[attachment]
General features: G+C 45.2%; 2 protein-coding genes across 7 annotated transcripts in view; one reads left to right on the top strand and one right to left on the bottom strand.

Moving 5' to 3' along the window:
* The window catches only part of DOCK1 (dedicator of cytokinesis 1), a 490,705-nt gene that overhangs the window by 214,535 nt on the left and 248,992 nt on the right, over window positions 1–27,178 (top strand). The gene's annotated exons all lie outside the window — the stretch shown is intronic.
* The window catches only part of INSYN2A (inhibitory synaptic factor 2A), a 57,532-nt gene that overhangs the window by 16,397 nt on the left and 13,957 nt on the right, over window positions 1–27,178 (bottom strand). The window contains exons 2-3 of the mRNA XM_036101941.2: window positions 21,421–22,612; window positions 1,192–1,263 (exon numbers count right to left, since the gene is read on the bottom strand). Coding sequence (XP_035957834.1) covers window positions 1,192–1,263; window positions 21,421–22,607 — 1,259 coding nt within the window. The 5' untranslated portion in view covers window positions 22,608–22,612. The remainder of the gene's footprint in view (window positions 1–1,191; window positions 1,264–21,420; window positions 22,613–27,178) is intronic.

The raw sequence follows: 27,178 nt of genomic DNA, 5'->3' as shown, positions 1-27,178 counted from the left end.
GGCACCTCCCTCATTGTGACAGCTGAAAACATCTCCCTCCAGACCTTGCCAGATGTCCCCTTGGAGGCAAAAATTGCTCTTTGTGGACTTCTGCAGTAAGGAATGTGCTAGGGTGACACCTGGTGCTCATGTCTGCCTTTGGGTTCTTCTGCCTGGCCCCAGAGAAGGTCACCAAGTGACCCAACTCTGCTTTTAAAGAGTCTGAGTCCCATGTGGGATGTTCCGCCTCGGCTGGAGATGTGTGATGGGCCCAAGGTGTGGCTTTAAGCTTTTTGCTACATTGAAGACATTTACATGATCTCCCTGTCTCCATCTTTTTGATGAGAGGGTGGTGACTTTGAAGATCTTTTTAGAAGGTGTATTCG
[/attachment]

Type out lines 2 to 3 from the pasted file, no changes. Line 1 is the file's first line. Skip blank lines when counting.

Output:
Moving 5' to 3' along the window:
* The window catches only part of DOCK1 (dedicator of cytokinesis 1), a 490,705-nt gene that overhangs the window by 214,535 nt on the left and 248,992 nt on the right, over window positions 1–27,178 (top strand). The gene's annotated exons all lie outside the window — the stretch shown is intronic.